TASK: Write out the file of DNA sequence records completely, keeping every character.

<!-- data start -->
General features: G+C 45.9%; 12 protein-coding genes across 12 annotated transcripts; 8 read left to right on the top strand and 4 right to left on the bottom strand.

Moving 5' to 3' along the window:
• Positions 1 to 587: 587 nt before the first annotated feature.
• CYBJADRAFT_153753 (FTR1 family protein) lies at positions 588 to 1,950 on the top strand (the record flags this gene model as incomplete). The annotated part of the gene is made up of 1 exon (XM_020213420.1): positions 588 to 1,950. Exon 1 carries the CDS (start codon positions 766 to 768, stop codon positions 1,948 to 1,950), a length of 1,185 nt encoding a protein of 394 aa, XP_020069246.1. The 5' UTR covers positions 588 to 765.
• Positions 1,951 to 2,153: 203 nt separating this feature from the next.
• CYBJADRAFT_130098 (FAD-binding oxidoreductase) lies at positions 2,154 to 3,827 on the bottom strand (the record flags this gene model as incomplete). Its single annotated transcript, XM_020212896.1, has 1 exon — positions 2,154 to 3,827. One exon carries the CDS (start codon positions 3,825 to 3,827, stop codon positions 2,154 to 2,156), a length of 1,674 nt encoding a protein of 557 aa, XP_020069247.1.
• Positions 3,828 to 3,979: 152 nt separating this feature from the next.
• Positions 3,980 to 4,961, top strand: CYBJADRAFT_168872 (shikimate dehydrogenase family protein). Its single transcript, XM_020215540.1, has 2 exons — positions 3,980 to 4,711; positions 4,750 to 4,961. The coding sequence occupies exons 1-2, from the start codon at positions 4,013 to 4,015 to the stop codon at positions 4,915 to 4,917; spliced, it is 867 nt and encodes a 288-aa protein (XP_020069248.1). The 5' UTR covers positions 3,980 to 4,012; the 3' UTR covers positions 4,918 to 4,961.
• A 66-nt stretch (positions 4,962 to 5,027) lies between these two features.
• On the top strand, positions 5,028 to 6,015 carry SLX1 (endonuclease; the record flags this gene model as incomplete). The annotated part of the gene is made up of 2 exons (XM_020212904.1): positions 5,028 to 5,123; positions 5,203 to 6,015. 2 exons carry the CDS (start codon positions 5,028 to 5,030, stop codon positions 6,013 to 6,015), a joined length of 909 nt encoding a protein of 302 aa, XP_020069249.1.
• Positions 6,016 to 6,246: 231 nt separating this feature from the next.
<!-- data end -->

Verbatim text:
General features: G+C 45.9%; 12 protein-coding genes across 12 annotated transcripts; 8 read left to right on the top strand and 4 right to left on the bottom strand.

Moving 5' to 3' along the window:
• Positions 1 to 587: 587 nt before the first annotated feature.
• CYBJADRAFT_153753 (FTR1 family protein) lies at positions 588 to 1,950 on the top strand (the record flags this gene model as incomplete). The annotated part of the gene is made up of 1 exon (XM_020213420.1): positions 588 to 1,950. Exon 1 carries the CDS (start codon positions 766 to 768, stop codon positions 1,948 to 1,950), a length of 1,185 nt encoding a protein of 394 aa, XP_020069246.1. The 5' UTR covers positions 588 to 765.
• Positions 1,951 to 2,153: 203 nt separating this feature from the next.
• CYBJADRAFT_130098 (FAD-binding oxidoreductase) lies at positions 2,154 to 3,827 on the bottom strand (the record flags this gene model as incomplete). Its single annotated transcript, XM_020212896.1, has 1 exon — positions 2,154 to 3,827. One exon carries the CDS (start codon positions 3,825 to 3,827, stop codon positions 2,154 to 2,156), a length of 1,674 nt encoding a protein of 557 aa, XP_020069247.1.
• Positions 3,828 to 3,979: 152 nt separating this feature from the next.
• Positions 3,980 to 4,961, top strand: CYBJADRAFT_168872 (shikimate dehydrogenase family protein). Its single transcript, XM_020215540.1, has 2 exons — positions 3,980 to 4,711; positions 4,750 to 4,961. The coding sequence occupies exons 1-2, from the start codon at positions 4,013 to 4,015 to the stop codon at positions 4,915 to 4,917; spliced, it is 867 nt and encodes a 288-aa protein (XP_020069248.1). The 5' UTR covers positions 3,980 to 4,012; the 3' UTR covers positions 4,918 to 4,961.
• A 66-nt stretch (positions 4,962 to 5,027) lies between these two features.
• On the top strand, positions 5,028 to 6,015 carry SLX1 (endonuclease; the record flags this gene model as incomplete). The annotated part of the gene is made up of 2 exons (XM_020212904.1): positions 5,028 to 5,123; positions 5,203 to 6,015. 2 exons carry the CDS (start codon positions 5,028 to 5,030, stop codon positions 6,013 to 6,015), a joined length of 909 nt encoding a protein of 302 aa, XP_020069249.1.
• Positions 6,016 to 6,246: 231 nt separating this feature from the next.